‘My husband and I agree on things but it could take us three years to buy a couch’
Pieces of Me: Deirdre McLoughlin, sculptor
The living room in Deirdre McLoughlin’s apartment in Amsterdam.
Deirdre McLoughlin is one of Ireland’s leading sculptors who lives and works in Amsterdam. Originally from Walkinstown, Dublin, Deirdre moved to Holland in 1972 where she developed a passion for ceramics. From 1981, inspired by the Japanese Sodeisha movement, she learned from masters of the craft in Kyoto for three years. Deirdre eventually found her way back to Amsterdam, where she has lived with her husband, Henk Brouwer, since 1988. The artist’s prize-winning creations, typically multi-fired and brushed with diamond pads, have been exhibited all over the world.
Deirdre and Henk, a retired expert in medical informatics, rent an apartment in East Amsterdam, in an early 1800s building that housed Napoleon’s troops. Deirdre currently has work in Shadow of Sodeisha at the National Museum of Ireland. Her sculptures will be on view with Touchstone at The Farmleigh Gallery from today.
Describe your style
Eclectic. Henk and I agree on things but it could take us three years to buy a couch. The dining table is by Mark Visser. I found the Noren (a Japanese divider curtain) at the King’s Day market. Henk has family in Connemara – his sister is Willy McMurray – the mat is by McMurray Carpets. The cover on the couch is from Capiscum and I have others in the house because the materials are gorgeous.
Years ago I went into a house and the floors were painted white; I hadn’t been aware of white floors. I got these floors because you have light coming in but then it’s reflected up. There are other apartments here with dark floors and it’s different. So when the floor is light, you kind of float. It was in China that I picked up on the yellow that’s in my room. Amsterdam is big on design. The Dutch like the sense of being an individual.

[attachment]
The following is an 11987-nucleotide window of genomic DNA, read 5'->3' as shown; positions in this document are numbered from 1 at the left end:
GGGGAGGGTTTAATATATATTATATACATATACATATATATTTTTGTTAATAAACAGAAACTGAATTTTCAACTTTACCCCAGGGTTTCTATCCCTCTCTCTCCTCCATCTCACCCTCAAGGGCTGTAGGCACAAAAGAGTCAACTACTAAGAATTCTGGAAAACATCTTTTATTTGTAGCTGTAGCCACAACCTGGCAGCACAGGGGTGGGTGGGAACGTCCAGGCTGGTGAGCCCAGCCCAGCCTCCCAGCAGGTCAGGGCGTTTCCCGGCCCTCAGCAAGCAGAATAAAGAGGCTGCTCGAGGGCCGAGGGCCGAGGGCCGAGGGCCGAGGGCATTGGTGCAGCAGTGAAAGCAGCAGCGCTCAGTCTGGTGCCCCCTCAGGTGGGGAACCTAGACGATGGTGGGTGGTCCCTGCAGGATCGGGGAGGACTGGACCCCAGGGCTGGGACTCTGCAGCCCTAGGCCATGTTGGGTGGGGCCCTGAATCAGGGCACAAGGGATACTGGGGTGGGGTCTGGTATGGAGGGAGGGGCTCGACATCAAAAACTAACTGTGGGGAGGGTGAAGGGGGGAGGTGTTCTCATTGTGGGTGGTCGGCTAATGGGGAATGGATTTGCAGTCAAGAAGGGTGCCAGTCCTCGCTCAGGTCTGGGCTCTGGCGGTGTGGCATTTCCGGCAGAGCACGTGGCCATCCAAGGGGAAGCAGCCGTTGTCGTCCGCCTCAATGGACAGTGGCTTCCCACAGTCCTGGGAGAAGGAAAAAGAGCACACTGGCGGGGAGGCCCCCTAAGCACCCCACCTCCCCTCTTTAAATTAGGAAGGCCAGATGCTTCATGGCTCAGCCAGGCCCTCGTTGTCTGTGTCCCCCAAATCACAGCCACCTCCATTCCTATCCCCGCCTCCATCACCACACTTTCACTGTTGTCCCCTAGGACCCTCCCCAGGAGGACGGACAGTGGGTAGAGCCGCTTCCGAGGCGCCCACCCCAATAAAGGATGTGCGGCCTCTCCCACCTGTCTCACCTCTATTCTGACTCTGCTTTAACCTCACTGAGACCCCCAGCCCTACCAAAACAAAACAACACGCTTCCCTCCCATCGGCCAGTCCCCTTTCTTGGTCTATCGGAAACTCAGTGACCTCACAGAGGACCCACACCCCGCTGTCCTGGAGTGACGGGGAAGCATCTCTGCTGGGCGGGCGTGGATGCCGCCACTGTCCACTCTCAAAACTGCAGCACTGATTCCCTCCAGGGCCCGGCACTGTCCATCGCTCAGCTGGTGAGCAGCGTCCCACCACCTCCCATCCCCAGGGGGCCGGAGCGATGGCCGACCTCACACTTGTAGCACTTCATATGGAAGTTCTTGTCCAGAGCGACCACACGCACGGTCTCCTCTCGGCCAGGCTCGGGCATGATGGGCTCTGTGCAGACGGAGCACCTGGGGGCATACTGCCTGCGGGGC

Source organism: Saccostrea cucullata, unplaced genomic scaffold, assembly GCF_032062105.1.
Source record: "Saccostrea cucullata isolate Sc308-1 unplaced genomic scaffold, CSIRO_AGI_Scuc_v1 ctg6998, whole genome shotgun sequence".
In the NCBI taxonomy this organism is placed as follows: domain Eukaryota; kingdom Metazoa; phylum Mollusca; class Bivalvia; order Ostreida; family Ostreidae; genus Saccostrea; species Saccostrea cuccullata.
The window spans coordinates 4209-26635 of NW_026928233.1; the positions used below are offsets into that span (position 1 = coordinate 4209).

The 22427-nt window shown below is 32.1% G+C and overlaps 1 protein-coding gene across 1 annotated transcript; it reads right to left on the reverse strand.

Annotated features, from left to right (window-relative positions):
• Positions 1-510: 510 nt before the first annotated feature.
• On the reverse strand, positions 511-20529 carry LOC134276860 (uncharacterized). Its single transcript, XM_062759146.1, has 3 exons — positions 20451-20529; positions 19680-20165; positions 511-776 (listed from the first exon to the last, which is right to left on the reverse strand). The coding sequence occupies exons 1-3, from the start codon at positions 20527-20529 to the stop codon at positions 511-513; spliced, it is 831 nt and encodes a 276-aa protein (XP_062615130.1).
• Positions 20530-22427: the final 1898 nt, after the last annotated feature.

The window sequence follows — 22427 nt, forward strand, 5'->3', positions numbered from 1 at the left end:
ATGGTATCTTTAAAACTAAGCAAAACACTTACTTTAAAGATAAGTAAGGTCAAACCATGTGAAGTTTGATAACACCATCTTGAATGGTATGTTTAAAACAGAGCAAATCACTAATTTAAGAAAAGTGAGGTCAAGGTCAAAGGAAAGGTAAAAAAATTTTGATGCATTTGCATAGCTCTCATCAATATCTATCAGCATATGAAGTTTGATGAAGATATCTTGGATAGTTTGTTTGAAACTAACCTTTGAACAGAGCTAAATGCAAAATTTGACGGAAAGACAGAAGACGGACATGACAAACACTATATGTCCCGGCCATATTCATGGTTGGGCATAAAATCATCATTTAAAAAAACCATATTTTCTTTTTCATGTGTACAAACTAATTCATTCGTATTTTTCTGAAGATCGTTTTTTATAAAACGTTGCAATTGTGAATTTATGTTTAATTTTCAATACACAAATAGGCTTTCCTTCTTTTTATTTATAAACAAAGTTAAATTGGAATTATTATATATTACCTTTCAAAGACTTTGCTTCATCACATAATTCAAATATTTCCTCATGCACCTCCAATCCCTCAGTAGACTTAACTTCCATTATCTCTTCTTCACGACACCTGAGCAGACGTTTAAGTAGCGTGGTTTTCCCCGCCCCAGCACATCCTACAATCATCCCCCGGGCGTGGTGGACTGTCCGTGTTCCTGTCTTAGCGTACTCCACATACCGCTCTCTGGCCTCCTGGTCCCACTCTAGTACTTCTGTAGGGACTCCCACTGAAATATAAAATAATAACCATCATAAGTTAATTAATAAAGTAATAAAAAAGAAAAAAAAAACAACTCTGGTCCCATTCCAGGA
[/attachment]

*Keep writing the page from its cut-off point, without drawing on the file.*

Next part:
The artists you admire?
When I came to Amsterdam, Wicher Meursing was my favourite sculptor. He made sculptures that move with the wind. Towards the end of his life, five of us got together and we raised €60,000 to set one of his sculptures out in Amsterdam. He was there in all the preparations. It was unveiled a couple of weeks after he died in August 2015; he was 84 years old. My Wicher Meursing piece is very Dutch – it’s the parallel lines and details. This is a country full of straight lines.
Who is your favourite designer?
In design, Maria Blaisse (a friend) has done some lovely work with Issey Miyake. Maria Blaisse inspires me in her beautiful and very professional way of working and we both enjoy dancing. I have a set of glasses from Maria’s Lazy Love series. Each is hand blown. It was her vision in the very first place that a sculpture of Wicher should be placed in the city.
What items do you love the most?
My own ‘Mrs Bauhaus’ piece which was made in 1999. It’s architectural. I like it because the light changes inside it all the time. Sometimes at a certain time of year you get a pure glittering red line of light. I lived in 62 Mountjoy Square and I’ve taken a wardrobe over and a chest of drawers. There’s stuff here that has history.
Favourite travel destinations?
For years Allihies, on the Beara Peninsula, was my favourite. Outside of Ireland, Kyoto’s in my heart, in a way.
I spent four months in a temperate rainforest last year in Oregon in a place of preserved beauty by the sea. It’s a Sitka Center, so at any one time there’s about four or five artists, writers. You have the house to yourself and you have your own studio as well. You place yourself in a totally new situation. You don’t carry your habits with you.
That’s one of the things that sent me to Japan. I needed discipline – it’s like joining the army. I landed in Kyoto so that my work could grow and become free. I set up my studio and took lessons in handling porcelain from Tosai Sawamura every Saturday.
I was also learning Japanese and singing in a nightclub, along with teaching.
You know what’s really brilliant? Vipassana meditation. Ten days on your knees in silence. You don’t talk to anybody and for the first three days, you concentrate on the hairs in your nostrils. I did it in Japan first and then I did it here in Amsterdam a few years ago. What happens is, you have pain but when the hour is up and you can stand, then the pain is gone. And that’s how it is – pain passes. You just have to sit through it. It’s pushing your mind to keep it focused on entering inside the different parts of your body.
When I was in Japan my friend did the Vipassana for 10 days and when she came back, I noticed she was writing the novel that she had always been talking about. I thought oh, I’m going to have a bit of that. It was to do with discipline. These things are useful.